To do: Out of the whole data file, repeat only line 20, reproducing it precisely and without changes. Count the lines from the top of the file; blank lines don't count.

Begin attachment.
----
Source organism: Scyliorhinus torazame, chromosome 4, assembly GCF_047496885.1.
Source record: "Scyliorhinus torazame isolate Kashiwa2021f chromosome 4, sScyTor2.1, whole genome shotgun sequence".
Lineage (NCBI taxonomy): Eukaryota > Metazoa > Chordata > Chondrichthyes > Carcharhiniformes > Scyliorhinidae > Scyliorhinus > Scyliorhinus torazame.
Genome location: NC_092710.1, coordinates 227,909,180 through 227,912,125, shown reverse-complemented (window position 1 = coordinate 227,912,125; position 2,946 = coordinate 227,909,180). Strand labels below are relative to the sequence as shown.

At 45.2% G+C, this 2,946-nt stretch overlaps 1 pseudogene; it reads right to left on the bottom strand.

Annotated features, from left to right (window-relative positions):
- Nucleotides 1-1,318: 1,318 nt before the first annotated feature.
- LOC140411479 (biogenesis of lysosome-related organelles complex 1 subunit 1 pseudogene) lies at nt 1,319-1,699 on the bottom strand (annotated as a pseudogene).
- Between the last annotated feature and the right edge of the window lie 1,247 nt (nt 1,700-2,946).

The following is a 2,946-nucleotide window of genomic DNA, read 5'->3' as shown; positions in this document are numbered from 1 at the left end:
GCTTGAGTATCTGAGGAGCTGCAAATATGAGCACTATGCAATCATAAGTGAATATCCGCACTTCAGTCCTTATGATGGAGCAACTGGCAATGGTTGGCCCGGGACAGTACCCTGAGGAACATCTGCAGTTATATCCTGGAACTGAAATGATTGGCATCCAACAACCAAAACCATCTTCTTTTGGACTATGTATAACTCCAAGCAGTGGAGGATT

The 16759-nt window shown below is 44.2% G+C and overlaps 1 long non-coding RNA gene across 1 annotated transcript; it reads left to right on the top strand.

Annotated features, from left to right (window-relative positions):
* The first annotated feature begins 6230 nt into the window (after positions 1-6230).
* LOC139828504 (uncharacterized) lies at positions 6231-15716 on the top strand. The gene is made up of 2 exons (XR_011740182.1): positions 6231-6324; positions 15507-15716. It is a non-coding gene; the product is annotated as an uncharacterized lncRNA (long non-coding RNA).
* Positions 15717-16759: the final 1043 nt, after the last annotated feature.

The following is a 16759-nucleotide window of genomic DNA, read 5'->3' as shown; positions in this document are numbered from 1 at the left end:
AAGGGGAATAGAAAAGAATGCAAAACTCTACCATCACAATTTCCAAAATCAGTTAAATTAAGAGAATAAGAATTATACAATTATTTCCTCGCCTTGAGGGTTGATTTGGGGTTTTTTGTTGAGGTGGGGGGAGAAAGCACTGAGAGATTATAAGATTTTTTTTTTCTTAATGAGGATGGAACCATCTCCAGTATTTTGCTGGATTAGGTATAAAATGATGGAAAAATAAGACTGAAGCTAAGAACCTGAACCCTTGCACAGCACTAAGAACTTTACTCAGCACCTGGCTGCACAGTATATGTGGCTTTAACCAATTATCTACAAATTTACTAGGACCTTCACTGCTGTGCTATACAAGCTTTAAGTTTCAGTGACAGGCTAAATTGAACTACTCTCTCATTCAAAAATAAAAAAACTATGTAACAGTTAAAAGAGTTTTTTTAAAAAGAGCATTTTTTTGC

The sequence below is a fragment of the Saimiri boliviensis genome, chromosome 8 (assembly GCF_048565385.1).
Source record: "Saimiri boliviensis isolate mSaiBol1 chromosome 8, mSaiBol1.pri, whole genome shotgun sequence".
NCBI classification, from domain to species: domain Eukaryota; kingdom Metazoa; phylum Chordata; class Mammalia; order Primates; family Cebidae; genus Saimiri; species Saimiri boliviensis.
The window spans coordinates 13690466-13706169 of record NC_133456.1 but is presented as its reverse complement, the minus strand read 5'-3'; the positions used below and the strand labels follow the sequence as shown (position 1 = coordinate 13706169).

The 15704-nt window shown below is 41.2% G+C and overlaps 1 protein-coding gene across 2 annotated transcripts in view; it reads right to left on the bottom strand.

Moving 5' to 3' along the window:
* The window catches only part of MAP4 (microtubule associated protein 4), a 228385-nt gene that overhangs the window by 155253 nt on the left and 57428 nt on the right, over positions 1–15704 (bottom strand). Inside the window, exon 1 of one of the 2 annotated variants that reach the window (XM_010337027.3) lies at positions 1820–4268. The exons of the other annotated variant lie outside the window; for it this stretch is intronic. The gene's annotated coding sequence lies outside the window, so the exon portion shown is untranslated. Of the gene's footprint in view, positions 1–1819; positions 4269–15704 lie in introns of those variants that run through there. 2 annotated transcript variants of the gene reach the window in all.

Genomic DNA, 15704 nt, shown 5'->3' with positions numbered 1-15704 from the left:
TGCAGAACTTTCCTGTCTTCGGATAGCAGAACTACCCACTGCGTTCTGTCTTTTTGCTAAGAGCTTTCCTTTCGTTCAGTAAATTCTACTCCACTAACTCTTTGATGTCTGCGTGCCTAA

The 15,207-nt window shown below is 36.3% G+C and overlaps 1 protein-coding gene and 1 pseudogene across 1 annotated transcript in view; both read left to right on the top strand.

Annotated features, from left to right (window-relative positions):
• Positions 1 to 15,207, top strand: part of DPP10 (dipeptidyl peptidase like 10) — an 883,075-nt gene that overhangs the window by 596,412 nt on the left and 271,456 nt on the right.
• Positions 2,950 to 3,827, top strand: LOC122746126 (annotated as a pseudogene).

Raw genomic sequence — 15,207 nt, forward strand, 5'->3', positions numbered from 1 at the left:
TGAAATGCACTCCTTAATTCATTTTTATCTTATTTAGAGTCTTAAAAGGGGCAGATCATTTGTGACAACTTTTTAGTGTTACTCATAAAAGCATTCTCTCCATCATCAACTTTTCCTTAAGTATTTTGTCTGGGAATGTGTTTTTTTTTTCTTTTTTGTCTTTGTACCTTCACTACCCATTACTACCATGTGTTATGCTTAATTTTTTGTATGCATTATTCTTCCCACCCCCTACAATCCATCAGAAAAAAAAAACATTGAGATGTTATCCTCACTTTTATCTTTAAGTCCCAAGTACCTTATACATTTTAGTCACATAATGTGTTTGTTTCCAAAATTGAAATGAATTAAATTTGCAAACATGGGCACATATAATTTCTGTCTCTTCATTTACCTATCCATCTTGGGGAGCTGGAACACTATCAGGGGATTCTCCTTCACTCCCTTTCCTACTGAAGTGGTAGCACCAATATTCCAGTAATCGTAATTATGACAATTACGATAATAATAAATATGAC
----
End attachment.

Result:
Source record: "Saimiri boliviensis isolate mSaiBol1 chromosome 8, mSaiBol1.pri, whole genome shotgun sequence".